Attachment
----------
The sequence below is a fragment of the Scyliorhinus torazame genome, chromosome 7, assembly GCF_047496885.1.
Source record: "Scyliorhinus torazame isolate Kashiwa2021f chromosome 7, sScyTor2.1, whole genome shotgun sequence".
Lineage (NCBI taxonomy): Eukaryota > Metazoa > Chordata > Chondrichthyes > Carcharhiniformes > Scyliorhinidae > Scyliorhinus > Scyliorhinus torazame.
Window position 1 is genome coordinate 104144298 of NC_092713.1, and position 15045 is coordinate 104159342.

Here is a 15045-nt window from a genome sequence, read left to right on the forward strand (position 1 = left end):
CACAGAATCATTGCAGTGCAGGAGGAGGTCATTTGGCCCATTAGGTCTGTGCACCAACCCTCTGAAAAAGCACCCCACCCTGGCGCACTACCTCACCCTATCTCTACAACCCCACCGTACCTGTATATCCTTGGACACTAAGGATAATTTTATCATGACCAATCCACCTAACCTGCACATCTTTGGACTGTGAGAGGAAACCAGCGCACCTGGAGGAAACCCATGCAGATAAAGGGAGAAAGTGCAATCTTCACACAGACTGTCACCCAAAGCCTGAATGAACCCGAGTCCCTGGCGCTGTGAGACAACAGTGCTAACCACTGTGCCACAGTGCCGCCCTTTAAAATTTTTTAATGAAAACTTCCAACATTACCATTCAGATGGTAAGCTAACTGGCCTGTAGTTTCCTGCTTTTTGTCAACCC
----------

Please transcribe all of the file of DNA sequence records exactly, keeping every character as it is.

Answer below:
The sequence below is a fragment of the Scyliorhinus torazame genome, chromosome 7, assembly GCF_047496885.1.
Source record: "Scyliorhinus torazame isolate Kashiwa2021f chromosome 7, sScyTor2.1, whole genome shotgun sequence".
Lineage (NCBI taxonomy): Eukaryota > Metazoa > Chordata > Chondrichthyes > Carcharhiniformes > Scyliorhinidae > Scyliorhinus > Scyliorhinus torazame.
Window position 1 is genome coordinate 104144298 of NC_092713.1, and position 15045 is coordinate 104159342.

Here is a 15045-nt window from a genome sequence, read left to right on the forward strand (position 1 = left end):
CACAGAATCATTGCAGTGCAGGAGGAGGTCATTTGGCCCATTAGGTCTGTGCACCAACCCTCTGAAAAAGCACCCCACCCTGGCGCACTACCTCACCCTATCTCTACAACCCCACCGTACCTGTATATCCTTGGACACTAAGGATAATTTTATCATGACCAATCCACCTAACCTGCACATCTTTGGACTGTGAGAGGAAACCAGCGCACCTGGAGGAAACCCATGCAGATAAAGGGAGAAAGTGCAATCTTCACACAGACTGTCACCCAAAGCCTGAATGAACCCGAGTCCCTGGCGCTGTGAGACAACAGTGCTAACCACTGTGCCACAGTGCCGCCCTTTAAAATTTTTTAATGAAAACTTCCAACATTACCATTCAGATGGTAAGCTAACTGGCCTGTAGTTTCCTGCTTTTTGTCAACCC